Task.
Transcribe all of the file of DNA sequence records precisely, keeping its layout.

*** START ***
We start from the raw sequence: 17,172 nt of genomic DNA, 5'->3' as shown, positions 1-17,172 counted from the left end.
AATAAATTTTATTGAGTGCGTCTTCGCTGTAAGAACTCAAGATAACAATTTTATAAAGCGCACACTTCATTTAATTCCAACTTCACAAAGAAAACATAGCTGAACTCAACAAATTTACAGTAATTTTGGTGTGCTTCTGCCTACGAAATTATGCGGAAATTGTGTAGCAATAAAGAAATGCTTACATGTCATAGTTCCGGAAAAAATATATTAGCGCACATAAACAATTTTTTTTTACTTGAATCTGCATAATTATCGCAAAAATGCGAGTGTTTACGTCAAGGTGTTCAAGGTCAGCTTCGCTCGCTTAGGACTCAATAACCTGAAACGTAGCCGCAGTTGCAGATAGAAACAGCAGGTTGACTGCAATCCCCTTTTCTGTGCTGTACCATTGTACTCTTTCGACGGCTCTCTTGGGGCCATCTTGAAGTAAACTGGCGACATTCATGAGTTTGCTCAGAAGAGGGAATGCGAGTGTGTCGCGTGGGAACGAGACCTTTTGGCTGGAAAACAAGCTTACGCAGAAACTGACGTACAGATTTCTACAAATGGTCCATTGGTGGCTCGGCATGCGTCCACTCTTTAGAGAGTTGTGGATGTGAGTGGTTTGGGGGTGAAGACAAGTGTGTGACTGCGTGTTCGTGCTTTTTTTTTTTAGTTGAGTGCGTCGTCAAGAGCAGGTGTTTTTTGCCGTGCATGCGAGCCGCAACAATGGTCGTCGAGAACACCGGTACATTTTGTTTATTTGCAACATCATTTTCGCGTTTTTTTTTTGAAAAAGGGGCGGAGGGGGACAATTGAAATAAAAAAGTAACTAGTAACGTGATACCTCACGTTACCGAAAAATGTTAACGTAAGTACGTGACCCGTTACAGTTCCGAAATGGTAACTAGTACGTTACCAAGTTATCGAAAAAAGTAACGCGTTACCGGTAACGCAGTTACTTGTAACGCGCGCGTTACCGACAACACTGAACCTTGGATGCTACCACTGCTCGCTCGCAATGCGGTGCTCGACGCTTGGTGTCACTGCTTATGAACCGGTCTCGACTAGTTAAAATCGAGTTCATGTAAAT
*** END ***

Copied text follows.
We start from the raw sequence: 17,172 nt of genomic DNA, 5'->3' as shown, positions 1-17,172 counted from the left end.
AATAAATTTTATTGAGTGCGTCTTCGCTGTAAGAACTCAAGATAACAATTTTATAAAGCGCACACTTCATTTAATTCCAACTTCACAAAGAAAACATAGCTGAACTCAACAAATTTACAGTAATTTTGGTGTGCTTCTGCCTACGAAATTATGCGGAAATTGTGTAGCAATAAAGAAATGCTTACATGTCATAGTTCCGGAAAAAATATATTAGCGCACATAAACAATTTTTTTTTACTTGAATCTGCATAATTATCGCAAAAATGCGAGTGTTTACGTCAAGGTGTTCAAGGTCAGCTTCGCTCGCTTAGGACTCAATAACCTGAAACGTAGCCGCAGTTGCAGATAGAAACAGCAGGTTGACTGCAATCCCCTTTTCTGTGCTGTACCATTGTACTCTTTCGACGGCTCTCTTGGGGCCATCTTGAAGTAAACTGGCGACATTCATGAGTTTGCTCAGAAGAGGGAATGCGAGTGTGTCGCGTGGGAACGAGACCTTTTGGCTGGAAAACAAGCTTACGCAGAAACTGACGTACAGATTTCTACAAATGGTCCATTGGTGGCTCGGCATGCGTCCACTCTTTAGAGAGTTGTGGATGTGAGTGGTTTGGGGGTGAAGACAAGTGTGTGACTGCGTGTTCGTGCTTTTTTTTTTTAGTTGAGTGCGTCGTCAAGAGCAGGTGTTTTTTGCCGTGCATGCGAGCCGCAACAATGGTCGTCGAGAACACCGGTACATTTTGTTTATTTGCAACATCATTTTCGCGTTTTTTTTTTGAAAAAGGGGCGGAGGGGGACAATTGAAATAAAAAAGTAACTAGTAACGTGATACCTCACGTTACCGAAAAATGTTAACGTAAGTACGTGACCCGTTACAGTTCCGAAATGGTAACTAGTACGTTACCAAGTTATCGAAAAAAGTAACGCGTTACCGGTAACGCAGTTACTTGTAACGCGCGCGTTACCGACAACACTGAACCTTGGATGCTACCACTGCTCGCTCGCAATGCGGTGCTCGACGCTTGGTGTCACTGCTTATGAACCGGTCTCGACTAGTTAAAATCGAGTTCATGTAAAT